Speech and language therapists provide life-changing treatment, support and care for children and adults who have difficulties with communication, eating, drinking and swallowing. Therapists help those people who have physical or psychological reasons, hence have problems in speaking and communicating. Therapists use a variety of strategies:
- Language intervention activities:The SLP will interact with a child by playing and talking, using pictures, books, objects, or on-going events to stimulate language development. The therapist may model correct vocabulary and grammar, and use repetition exercises to build language skills.
- Articulation therapy:Articulation, or sound production, exercises involve having the therapist model correct sounds and syllables in words and sentences for a child, often during play activities. The level of play is age-appropriate and related to the child’s specific needs. The SLP will show the child how to make certain sounds, such as the “r” sound, and may show how to move the tongue to make specific sounds.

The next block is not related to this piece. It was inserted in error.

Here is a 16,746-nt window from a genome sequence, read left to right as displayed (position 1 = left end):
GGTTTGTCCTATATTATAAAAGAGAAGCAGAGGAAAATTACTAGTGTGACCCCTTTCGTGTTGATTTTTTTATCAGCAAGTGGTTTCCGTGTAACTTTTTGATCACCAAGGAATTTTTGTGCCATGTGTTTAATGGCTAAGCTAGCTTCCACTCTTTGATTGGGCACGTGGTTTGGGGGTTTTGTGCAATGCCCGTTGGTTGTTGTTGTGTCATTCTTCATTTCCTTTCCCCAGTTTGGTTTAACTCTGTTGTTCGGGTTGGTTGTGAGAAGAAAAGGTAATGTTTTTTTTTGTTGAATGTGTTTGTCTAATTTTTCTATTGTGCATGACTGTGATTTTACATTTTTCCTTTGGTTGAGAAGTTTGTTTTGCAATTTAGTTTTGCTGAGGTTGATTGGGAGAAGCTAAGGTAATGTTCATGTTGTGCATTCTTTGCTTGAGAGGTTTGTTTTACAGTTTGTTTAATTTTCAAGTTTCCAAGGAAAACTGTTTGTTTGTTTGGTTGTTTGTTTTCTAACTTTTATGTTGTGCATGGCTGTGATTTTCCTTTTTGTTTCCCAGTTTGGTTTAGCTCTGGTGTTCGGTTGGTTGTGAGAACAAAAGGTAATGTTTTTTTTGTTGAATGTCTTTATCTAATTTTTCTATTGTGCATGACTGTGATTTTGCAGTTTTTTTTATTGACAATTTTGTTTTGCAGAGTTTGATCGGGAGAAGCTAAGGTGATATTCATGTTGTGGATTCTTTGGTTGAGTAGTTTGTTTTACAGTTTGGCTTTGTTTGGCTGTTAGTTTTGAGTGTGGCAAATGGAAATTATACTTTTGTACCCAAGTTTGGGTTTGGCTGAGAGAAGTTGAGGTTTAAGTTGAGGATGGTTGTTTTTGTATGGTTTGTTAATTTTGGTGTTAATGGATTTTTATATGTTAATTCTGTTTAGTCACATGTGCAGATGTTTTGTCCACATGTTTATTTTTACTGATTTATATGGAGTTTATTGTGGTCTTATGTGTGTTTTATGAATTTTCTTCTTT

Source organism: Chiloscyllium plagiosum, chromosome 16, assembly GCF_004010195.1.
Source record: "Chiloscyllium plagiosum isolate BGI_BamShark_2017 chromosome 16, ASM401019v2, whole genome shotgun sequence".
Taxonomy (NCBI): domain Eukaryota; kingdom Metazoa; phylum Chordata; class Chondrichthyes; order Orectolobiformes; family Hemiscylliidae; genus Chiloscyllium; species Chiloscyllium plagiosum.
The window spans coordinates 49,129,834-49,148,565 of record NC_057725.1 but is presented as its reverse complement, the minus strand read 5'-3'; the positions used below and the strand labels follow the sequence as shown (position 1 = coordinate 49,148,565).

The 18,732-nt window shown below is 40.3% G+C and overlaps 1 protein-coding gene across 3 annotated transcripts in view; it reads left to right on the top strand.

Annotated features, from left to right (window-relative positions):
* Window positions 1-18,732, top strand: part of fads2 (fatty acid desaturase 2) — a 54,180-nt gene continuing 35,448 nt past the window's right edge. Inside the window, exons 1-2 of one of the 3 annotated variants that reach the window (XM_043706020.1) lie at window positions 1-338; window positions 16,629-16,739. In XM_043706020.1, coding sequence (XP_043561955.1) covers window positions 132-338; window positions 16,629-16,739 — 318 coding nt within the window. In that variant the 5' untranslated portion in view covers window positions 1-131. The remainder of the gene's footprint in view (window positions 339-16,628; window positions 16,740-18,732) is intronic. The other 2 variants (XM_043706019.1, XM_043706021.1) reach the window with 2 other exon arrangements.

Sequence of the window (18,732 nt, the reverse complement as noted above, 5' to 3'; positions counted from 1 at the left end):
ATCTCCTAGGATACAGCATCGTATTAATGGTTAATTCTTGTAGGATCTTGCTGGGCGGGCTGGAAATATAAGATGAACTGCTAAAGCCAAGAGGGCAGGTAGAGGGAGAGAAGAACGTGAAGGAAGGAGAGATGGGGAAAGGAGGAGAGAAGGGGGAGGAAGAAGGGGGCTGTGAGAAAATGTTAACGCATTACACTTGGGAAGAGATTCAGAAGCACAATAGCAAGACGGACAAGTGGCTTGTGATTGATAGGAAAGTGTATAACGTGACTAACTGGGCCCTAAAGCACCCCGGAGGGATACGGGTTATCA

- Oral-motor/feeding and swallowing therapy:The SLP may use a variety of oral exercises — including facial massage and various tongue, lip, and jaw exercises — to strengthen the muscles of the mouth for eating, drinking, and swallowing. The SLP may also introduce different food textures and temperatures to increase a child’s oral awareness during eating and swallowing.